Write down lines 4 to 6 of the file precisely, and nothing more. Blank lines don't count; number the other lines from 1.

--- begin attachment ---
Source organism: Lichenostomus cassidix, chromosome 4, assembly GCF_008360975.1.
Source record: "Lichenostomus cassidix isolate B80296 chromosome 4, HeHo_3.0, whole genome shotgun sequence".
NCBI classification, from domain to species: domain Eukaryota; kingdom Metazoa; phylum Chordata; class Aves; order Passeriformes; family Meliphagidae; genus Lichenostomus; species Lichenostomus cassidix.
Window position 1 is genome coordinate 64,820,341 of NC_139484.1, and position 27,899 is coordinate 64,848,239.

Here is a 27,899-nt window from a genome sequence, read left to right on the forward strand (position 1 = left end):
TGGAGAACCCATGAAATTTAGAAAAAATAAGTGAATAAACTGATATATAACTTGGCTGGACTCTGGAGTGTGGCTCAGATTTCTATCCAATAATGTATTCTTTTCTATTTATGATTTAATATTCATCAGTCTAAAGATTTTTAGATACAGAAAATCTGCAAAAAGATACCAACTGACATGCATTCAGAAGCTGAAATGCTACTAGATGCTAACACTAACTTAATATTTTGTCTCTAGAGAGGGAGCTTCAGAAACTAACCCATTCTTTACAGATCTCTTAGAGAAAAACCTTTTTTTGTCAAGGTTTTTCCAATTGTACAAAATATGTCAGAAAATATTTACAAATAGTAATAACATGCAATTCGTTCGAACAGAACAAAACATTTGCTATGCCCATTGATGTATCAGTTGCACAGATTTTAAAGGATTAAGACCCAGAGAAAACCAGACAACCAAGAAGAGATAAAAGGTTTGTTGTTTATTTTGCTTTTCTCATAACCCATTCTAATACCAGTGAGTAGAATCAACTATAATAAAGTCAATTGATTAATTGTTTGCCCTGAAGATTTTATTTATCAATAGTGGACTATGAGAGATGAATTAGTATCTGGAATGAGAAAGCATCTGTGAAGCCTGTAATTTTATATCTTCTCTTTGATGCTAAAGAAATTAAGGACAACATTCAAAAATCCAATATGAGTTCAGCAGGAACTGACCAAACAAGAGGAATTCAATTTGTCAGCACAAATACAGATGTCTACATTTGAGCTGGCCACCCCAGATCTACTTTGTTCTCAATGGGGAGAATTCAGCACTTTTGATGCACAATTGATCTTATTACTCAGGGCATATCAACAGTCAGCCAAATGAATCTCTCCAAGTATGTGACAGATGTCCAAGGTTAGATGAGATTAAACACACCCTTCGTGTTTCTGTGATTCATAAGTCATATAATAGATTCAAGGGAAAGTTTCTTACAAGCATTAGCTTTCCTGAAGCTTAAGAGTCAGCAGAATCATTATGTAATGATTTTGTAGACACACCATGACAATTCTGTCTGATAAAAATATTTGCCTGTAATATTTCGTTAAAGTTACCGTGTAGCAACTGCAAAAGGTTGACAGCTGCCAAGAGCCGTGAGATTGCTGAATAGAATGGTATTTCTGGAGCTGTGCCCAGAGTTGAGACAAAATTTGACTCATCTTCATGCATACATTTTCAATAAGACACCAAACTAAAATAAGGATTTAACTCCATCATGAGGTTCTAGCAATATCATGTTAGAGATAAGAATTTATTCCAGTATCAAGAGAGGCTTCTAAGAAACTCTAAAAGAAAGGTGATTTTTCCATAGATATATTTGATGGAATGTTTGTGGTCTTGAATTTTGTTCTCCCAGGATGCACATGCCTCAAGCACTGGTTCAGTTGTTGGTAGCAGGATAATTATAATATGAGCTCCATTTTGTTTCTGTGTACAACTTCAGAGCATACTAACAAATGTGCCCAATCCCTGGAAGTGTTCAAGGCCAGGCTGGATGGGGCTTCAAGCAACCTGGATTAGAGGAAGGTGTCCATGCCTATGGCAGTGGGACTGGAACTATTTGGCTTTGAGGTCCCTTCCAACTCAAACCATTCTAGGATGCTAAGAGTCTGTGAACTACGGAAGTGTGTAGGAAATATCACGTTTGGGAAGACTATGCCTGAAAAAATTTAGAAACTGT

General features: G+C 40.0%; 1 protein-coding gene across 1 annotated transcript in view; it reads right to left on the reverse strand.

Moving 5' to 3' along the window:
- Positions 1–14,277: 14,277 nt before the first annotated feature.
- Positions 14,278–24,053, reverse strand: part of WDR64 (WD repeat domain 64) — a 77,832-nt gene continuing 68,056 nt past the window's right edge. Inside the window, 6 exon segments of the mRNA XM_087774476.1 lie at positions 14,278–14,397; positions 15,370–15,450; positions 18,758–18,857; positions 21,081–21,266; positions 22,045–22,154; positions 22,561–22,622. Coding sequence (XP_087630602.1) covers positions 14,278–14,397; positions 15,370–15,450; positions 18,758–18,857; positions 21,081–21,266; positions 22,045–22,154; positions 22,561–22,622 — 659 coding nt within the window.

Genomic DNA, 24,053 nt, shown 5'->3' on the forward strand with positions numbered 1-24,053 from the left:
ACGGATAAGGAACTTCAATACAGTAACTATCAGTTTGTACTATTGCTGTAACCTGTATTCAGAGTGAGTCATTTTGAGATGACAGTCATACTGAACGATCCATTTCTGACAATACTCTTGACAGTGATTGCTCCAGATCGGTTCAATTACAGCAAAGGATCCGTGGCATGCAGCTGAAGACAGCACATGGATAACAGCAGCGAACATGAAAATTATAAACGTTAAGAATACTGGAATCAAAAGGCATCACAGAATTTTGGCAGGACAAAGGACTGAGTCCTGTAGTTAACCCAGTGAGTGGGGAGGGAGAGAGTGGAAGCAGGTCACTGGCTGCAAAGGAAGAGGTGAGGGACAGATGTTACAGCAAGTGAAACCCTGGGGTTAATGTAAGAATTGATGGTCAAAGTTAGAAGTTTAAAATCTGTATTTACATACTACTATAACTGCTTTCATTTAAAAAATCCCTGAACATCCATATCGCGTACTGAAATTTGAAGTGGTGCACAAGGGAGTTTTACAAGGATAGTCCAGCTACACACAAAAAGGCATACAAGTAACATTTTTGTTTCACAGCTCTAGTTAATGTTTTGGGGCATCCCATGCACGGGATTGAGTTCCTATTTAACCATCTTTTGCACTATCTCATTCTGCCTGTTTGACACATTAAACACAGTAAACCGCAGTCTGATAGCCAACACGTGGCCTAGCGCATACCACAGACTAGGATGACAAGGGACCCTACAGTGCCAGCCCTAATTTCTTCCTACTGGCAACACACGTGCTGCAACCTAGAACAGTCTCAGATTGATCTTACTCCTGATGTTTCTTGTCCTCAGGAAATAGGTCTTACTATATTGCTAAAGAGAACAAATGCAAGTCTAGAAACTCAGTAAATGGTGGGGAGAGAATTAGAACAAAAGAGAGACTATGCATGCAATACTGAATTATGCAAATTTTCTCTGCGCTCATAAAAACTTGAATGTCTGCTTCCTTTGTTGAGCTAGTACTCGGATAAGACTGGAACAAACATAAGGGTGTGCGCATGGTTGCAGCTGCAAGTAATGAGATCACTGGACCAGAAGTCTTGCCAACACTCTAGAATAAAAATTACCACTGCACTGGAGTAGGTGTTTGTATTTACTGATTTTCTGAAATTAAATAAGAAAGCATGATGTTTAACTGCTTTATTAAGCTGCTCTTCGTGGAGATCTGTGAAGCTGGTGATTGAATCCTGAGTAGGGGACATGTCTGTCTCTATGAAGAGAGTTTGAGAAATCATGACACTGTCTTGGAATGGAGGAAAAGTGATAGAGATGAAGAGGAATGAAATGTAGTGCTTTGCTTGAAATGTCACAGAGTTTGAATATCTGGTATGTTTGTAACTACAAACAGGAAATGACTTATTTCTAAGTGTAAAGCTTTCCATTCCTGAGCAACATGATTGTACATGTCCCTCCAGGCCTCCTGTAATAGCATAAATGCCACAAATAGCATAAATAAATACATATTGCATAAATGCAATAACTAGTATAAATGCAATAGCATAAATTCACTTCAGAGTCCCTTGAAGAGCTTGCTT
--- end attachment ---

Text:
Window position 1 is genome coordinate 64,820,341 of NC_139484.1, and position 27,899 is coordinate 64,848,239.

Here is a 27,899-nt window from a genome sequence, read left to right on the forward strand (position 1 = left end):
TGGAGAACCCATGAAATTTAGAAAAAATAAGTGAATAAACTGATATATAACTTGGCTGGACTCTGGAGTGTGGCTCAGATTTCTATCCAATAATGTATTCTTTTCTATTTATGATTTAATATTCATCAGTCTAAAGATTTTTAGATACAGAAAATCTGCAAAAAGATACCAACTGACATGCATTCAGAAGCTGAAATGCTACTAGATGCTAACACTAACTTAATATTTTGTCTCTAGAGAGGGAGCTTCAGAAACTAACCCATTCTTTACAGATCTCTTAGAGAAAAACCTTTTTTTGTCAAGGTTTTTCCAATTGTACAAAATATGTCAGAAAATATTTACAAATAGTAATAACATGCAATTCGTTCGAACAGAACAAAACATTTGCTATGCCCATTGATGTATCAGTTGCACAGATTTTAAAGGATTAAGACCCAGAGAAAACCAGACAACCAAGAAGAGATAAAAGGTTTGTTGTTTATTTTGCTTTTCTCATAACCCATTCTAATACCAGTGAGTAGAATCAACTATAATAAAGTCAATTGATTAATTGTTTGCCCTGAAGATTTTATTTATCAATAGTGGACTATGAGAGATGAATTAGTATCTGGAATGAGAAAGCATCTGTGAAGCCTGTAATTTTATATCTTCTCTTTGATGCTAAAGAAATTAAGGACAACATTCAAAAATCCAATATGAGTTCAGCAGGAACTGACCAAACAAGAGGAATTCAATTTGTCAGCACAAATACAGATGTCTACATTTGAGCTGGCCACCCCAGATCTACTTTGTTCTCAATGGGGAGAATTCAGCACTTTTGATGCACAATTGATCTTATTACTCAGGGCATATCAACAGTCAGCCAAATGAATCTCTCCAAGTATGTGACAGATGTCCAAGGTTAGATGAGATTAAACACACCCTTCGTGTTTCTGTGATTCATAAGTCATATAATAGATTCAAGGGAAAGTTTCTTACAAGCATTAGCTTTCCTGAAGCTTAAGAGTCAGCAGAATCATTATGTAATGATTTTGTAGACACACCATGACAATTCTGTCTGATAAAAATATTTGCCTGTAATATTTCGTTAAAGTTACCGTGTAGCAACTGCAAAAGGTTGACAGCTGCCAAGAGCCGTGAGATTGCTGAATAGAATGGTATTTCTGGAGCTGTGCCCAGAGTTGAGACAAAATTTGACTCATCTTCATGCATACATTTTCAATAAGACACCAAACTAAAATAAGGATTTAACTCCATCATGAGGTTCTAGCAATATCATGTTAGAGATAAGAATTTATTCCAGTATCAAGAGAGGCTTCTAAGAAACTCTAAAAGAAAGGTGATTTTTCCATAGATATATTTGATGGAATGTTTGTGGTCTTGAATTTTGTTCTCCCAGGATGCACATGCCTCAAGCACTGGTTCAGTTGTTGGTAGCAGGATAATTATAATATGAGCTCCATTTTGTTTCTGTGTACAACTTCAGAGCATACTAACAAATGTGCCCAATCCCTGGAAGTGTTCAAGGCCAGGCTGGATGGGGCTTCAAGCAACCTGGATTAGAGGAAGGTGTCCATGCCTATGGCAGTGGGACTGGAACTATTTGGCTTTGAGGTCCCTTCCAACTCAAACCATTCTAGGATGCTAAGAGTCTGTGAACTACGGAAGTGTGTAGGAAATATCACGTTTGGGAAGACTATGCCTGAAAAAATTTAGAAACTGT